Word of mouth is still a good way to find new music, especially when the word comes from Iceland’s Sólstafir. They wrote something in Icelandic on their Facebook wall a few days ago about a band named Saktmóðigur who are scheduled to perform at the Eistnaflug festival this summer, and provided a link to a song. Figuring that it would take less time to listen to the song than to grapple with Google Translate’s mutant efforts to render Icelandic into English, I listened.
The song turned out to be one of three on a free digital EP released by Saktmóðigur last month. The EP’s name is Demetra er dáin, which means “Demetra has died”. I got that from a posting by the band, not Google Translate. I also read that Saktmóðigur are based in Reykjavík and were formed in 1991 (!). Their first release was the tape cassette Legill in 1992, followed by two 10″ vinyl EPs in 1993 and 1996. They’ve also released three full-length CDs, Ég á mér líf (1995), Plata (1998), and most recently Guð hann myndi gráta (2011).
The EP grabbed me by the throat, but I have to tell you that it’s off the beaten path at this site. The music is more punk than metal, and the vocals aren’t the usual bestial growls or acidic shrieks that tend to rip through most of the music I write about. I also really wanted to sing along with these three tracks, if only I had a phonetic guide to the Icelandic lyrics. But none of that means the music is pretty or sweet.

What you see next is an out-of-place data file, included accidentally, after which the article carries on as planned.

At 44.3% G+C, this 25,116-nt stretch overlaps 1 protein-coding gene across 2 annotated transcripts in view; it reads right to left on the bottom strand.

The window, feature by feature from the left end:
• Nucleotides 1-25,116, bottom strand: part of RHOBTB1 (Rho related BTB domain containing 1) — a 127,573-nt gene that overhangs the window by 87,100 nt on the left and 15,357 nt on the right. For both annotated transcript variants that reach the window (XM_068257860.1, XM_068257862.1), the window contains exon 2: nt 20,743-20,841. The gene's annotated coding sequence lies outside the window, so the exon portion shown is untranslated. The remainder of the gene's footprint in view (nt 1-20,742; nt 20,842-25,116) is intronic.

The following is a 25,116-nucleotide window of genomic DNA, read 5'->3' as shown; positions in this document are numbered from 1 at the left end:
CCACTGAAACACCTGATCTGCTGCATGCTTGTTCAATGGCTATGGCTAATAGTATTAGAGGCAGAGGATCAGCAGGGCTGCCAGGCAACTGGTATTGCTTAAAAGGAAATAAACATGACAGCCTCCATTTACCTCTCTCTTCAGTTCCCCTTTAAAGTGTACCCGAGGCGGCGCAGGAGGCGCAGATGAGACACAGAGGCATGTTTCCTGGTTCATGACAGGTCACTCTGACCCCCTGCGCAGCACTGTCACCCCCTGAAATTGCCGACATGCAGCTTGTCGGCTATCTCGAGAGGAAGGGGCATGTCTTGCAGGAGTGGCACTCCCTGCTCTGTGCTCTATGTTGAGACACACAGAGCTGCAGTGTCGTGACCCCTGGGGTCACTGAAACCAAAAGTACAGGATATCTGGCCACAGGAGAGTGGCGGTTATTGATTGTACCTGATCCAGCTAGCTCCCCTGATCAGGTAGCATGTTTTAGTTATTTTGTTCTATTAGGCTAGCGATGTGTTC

“Kobbi V” is one of the most infectious songs I’ve heard all year, but the riffs are thick, the lead guitar squalls and shrieks, and the clean vocals turn into shrieks, too. “Sannleikurrin” is even more raw and rancid. You get the hint with a load of sludge-filled bass notes at the outset, and the vocals fall somewhere between violent throat-clearing and bile-vomiting, but damn if it’s not catchy, too. “Bylting” is probably the closest to a stripped-down, stepped-up punk rhythm, but there’s pleasing distortion in the sound, and the vocals come off like a drunken rant.
The music is built for moshing, or getting beered up and yelling at the moon. But even without indulging in your drug of choice, you can get plenty of enjoyment out of the hooks Saktmóðigur stick in these songs and the dark, nasty vibe the music radiates. Give the three songs a spin below, and download ’em if you like via the Bandcamp link below.